The House Ethics Committee announced Monday that it will continue two investigations based on an October 2021 report from the Congressional Ethics Office Committee.
Both Newman and Lamborn have denied the allegations, each claiming the complaints are political in nature.
A spokesman for Newman said a “politically motivated right-wing group lodged a complaint with the Congressional Ethics Office”, adding that “material generated during the OCE review overwhelmingly indicates that the ethics complaint is completely unfounded.”
Lamborn’s spokeswoman, Cassandra Sebastian, said the congressman, who will work with the House Ethics Committee, “hopes to be completely innocent.”
“It is very disappointing that two disgruntled former staff members weaponized the ethics process for political and personal purposes,” she said.
The Congressional Ethics Office board voted unanimously to recommend further scrutiny of allegations that Newman “may have pledged federal employment to key opponents in order to gain political support” and determined that “there is good reason to believe” this may have happened.
Newman could face off against her Democratic colleague Rep. Sean Carsten in 2022 due to redistricting.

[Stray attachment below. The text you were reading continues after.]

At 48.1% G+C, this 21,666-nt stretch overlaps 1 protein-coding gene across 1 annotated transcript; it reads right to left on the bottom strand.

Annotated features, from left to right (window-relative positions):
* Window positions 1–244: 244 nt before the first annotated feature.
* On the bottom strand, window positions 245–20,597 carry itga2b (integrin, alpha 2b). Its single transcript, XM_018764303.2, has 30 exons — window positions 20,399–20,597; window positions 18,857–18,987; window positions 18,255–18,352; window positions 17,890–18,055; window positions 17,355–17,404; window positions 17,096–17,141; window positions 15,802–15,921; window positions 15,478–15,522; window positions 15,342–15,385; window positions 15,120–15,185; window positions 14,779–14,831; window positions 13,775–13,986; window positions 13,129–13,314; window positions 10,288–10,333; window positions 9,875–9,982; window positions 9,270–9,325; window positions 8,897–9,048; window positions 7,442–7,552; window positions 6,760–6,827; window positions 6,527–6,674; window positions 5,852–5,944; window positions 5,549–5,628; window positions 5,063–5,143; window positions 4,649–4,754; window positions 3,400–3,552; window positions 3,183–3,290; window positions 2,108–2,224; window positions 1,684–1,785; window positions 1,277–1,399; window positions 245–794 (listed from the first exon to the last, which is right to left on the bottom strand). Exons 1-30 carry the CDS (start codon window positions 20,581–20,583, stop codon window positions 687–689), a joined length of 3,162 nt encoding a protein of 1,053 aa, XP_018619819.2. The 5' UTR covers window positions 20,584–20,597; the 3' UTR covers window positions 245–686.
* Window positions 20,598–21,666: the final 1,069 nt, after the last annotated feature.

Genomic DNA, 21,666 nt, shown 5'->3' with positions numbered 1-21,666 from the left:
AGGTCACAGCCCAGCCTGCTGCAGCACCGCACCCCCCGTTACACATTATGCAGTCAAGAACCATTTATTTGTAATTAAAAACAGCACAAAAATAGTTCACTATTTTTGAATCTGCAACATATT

The Congressional Ethics Office reported that Newman had promised her campaign’s foreign policy adviser, Emen Chehard, to work in her congressional office, and the two sides signed a contract acknowledging that. After the job didn’t materialize, Chehad sued to enforce the contract, “alleging that his decision not to run for a congressional seat in 2020 was based on her promise to hire him as a foreign policy adviser and as regional or legislative director for the congressional office.”
Chehade did not cooperate with the board’s investigation and suggested the committee subpoena him.
The committee is expanding its scrutiny of Lamborn after the board voted unanimously on a report saying it had “sufficient reason to believe” that Lamborn was misusing official resources for personal and unofficial purposes.
Five witnesses, made up of current and former Lamborn employees, testified that at various points in time and under different circumstances, they were instructed to perform a range of activities, including running personal errands, performing campaign work, picking up mail, moving furniture, scheduling Zoom Calls, held a citizenship celebration for Lamborn’s daughter-in-law, and in one case helped Lamborn’s son through the federal job application process.
While Lamborn participated in preliminary interviews and provided preliminary documents to the committee, the committee said Lamborn declined to provide additional daily reports from the office, where staff record their unofficial errands. As a result, the committee said Lamborn “doesn’t cooperate with this review”.
The committee also revealed that the congressman’s chief of staff, Dale Anderson, did not cooperate with the investigation.
The board recommends that the next step committee issue subpoenas to Lamborn, Anderson, Peter Holland, Margaret Thrailkill and Wesley Harkins.